A fundamental issue of an organisational structure is the span of control this is determined by the number of employees reporting to management. In a flat structure there is a wide span of control. There are few levels of control and consequently managers have greater responsibility for a larger number of staff. The main benefits of a flat structure are that middle managers are eliminated allowing the organisation to share information easier and work effectively together rather than in separate units. This also could save money on duplication of functions
In contrast a hierarchical organisation have a more complicated narrower structure of control. This structure is a traditional management style that is still common today, with lines of supervises and managers to the top. Communications, duties, changes and people all channel through line managers somewhere in the structure. This management structure can slow down decision-making and flow of information. Hierarchal structures usually are centralised organisations commonly found in the public sector. These are bureaucratic like the police forces that need these structures to remain consistent and fair all over the country.
Flat structures often are decentralised organisations, where information speed is quick, flat structures tend to be less formal and less bureaucratic. A way of identifying structures that are common and correct to their environment is to classify them organic or mechanistic. The authors Burns & Stalker gave these labels to organisations at separate ends of a continuum and in most cases companies fall in between these extremes. A mechanistic organisation is one that encourages rules and procedures that often have a high level of bureaucracy.
On analysis they are known for red tape, time wasting, repetition, slow internal communication and expensive to run. However with this are consistency, high accountability and knowing where you fit in. These organisations do well in unchanging and stable markets. E. g. NHS, CSA, POLICE, OFSED & LOCAL COUNCILS. An organic organisation is almost the opposite with few levels of authority, allows innovation, and reliant on responsibility.
Sometimes breeds confusion, but a good management style when applied to fast changing and unpredictable tasks in a market. E. g.an advertising and promotion house often responsible for media advertising campaigning for companies. Organisational Culture Is the collection of relatively uniform and enduring values, beliefs, customs, traditions and practices that are shared by organisations members, learned by new employees and transmitted from one generation to the next. These values are often found in the Mission Statements and organisations strategies detailing goals and objectives. A Mission Statement is normally accessible to all employees and set out formally. However company culture has to be strong and united in order for the overriding premise to be achieved.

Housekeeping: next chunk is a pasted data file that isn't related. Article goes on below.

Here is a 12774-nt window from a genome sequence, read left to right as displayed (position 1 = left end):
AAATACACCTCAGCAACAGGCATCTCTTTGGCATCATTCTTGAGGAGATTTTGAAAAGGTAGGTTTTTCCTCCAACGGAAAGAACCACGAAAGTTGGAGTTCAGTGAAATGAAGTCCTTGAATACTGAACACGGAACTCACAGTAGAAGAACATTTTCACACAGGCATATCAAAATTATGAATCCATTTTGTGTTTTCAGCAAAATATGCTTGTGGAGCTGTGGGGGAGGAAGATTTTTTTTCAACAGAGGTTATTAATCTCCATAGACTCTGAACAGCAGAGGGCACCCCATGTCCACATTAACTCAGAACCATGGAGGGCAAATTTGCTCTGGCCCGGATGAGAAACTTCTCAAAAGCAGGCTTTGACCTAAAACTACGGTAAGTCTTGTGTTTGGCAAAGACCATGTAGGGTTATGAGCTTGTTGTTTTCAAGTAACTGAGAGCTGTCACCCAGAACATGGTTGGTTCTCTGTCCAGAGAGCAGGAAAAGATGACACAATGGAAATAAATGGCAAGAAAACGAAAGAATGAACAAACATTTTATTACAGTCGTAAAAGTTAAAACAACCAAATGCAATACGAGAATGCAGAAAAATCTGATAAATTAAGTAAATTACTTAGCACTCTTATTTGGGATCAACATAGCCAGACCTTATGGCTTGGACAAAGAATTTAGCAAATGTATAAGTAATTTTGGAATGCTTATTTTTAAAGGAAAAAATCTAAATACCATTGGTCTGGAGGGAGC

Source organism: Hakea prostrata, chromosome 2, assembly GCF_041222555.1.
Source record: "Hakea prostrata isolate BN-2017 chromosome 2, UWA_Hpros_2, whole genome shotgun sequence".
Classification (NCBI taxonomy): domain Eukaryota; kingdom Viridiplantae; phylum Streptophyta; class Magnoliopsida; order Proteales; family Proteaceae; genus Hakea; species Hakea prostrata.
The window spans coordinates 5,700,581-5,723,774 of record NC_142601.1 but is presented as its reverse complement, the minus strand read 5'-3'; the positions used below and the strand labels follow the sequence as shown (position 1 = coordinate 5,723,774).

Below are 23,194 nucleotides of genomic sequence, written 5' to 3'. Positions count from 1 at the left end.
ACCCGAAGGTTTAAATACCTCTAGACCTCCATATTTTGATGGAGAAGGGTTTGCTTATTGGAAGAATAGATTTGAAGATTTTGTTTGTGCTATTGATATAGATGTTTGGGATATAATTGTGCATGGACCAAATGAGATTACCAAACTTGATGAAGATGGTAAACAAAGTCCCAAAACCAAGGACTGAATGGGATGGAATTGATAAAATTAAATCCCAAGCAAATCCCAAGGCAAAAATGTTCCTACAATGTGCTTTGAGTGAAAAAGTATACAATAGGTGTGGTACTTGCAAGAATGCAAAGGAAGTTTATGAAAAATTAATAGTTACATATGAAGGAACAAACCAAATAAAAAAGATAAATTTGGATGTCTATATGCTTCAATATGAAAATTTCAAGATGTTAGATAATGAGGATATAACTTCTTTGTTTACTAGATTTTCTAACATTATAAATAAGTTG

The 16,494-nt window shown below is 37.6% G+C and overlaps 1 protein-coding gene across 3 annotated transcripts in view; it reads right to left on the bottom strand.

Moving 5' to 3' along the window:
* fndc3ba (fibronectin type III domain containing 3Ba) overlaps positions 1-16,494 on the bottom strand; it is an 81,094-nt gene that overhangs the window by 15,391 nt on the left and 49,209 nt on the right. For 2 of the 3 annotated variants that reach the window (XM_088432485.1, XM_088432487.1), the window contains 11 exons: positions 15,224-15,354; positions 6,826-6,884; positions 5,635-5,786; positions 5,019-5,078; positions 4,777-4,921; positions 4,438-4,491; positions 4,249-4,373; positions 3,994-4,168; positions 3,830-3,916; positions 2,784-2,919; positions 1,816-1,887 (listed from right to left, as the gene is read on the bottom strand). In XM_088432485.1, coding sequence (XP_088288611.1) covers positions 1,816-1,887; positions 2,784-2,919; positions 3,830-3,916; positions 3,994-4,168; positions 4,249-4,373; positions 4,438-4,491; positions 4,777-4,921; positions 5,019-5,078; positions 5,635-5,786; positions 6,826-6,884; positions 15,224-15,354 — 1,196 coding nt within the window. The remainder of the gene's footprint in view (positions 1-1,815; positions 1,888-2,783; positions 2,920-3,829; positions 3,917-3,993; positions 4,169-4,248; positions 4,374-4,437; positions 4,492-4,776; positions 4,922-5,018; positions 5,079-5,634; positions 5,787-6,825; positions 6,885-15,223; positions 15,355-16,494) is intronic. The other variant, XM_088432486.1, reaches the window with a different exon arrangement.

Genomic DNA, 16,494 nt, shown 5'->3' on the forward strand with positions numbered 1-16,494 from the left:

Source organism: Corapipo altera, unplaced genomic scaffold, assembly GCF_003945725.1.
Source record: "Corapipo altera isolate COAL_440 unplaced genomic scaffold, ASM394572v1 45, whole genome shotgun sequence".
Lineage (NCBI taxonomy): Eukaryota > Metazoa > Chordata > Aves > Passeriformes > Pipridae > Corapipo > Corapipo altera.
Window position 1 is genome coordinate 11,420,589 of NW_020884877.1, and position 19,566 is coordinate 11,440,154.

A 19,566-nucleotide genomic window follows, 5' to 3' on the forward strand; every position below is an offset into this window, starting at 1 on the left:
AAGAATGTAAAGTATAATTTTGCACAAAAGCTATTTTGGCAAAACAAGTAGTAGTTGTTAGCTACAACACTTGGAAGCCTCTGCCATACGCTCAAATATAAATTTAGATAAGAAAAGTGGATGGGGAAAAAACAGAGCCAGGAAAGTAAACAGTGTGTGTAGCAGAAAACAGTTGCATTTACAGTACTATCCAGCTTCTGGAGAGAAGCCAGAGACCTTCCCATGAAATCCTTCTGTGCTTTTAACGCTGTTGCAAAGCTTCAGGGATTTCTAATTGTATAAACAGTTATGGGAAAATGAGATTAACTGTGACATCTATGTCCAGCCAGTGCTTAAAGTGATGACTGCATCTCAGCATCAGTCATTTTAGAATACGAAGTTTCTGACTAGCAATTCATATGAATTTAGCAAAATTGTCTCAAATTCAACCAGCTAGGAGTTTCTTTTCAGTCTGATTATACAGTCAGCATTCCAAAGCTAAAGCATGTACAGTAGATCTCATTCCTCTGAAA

Culture ‘The collective programming of the mind which distinguishes the members of one organisation from another. ‘ G. Hostede (1991) In recent years, culture and its application to organisations, has become a key concept in organisational behaviour. The seeming lack of ambiguity of the concept, coupled with its apparently successful application by some in British industry, For example Harvey Jones, 1988, has placed culture as a central concept in the managers understanding of his/her organization. Classification of organisation culture Handy 1996. Describes four types.
The Task culture The Power culture The Role culture The person culture The Task Culture The task culture is the project-oriented. Its structure is best described as a net. In culture different levels of expertise may be brought together in project teams and hierarchal authority is deliberately suppressed in the development of the project or team. The Power Culture This culture depends upon a single source of influence and is often referred to as the spider’s web. Thus in this culture, there is a central power source, with rays of influence spreading out from a central figure.
There is little bureaucracy, and control is exercised largely from the centre. The Role Culture The role culture is defined within a bureaucratic framework where the roles of the organisation are given more primacy than those who carry them out. The Person Culture Central to the Culture is the individual. This is the least common form of culture. Professionals such as lawyers, architects initially organise themselves in this way. They will get together to enhance and develop their personal aims and ambitions by teaming up with others to share the benefits of organisation. Schein’s Model of Organisational Culture
Artefacts Values Assumptions Artefacts are factors such as physical manifestations, dress & appearance, physical layout. Behavioural manifestations (ceremonies/rituals, communication patterns, traditions/customs, rewards/punishments) Verbal manifestations (anecdotes/jokes, jargon/names, stories/myths/ history, heroes and villains. Values constitute the basis of making judgments about what is right or wrong, these are referred to as moral or ethical codes. Assumptions represent what members believe to be reality and thereby influence what they perceive and how they think and feel.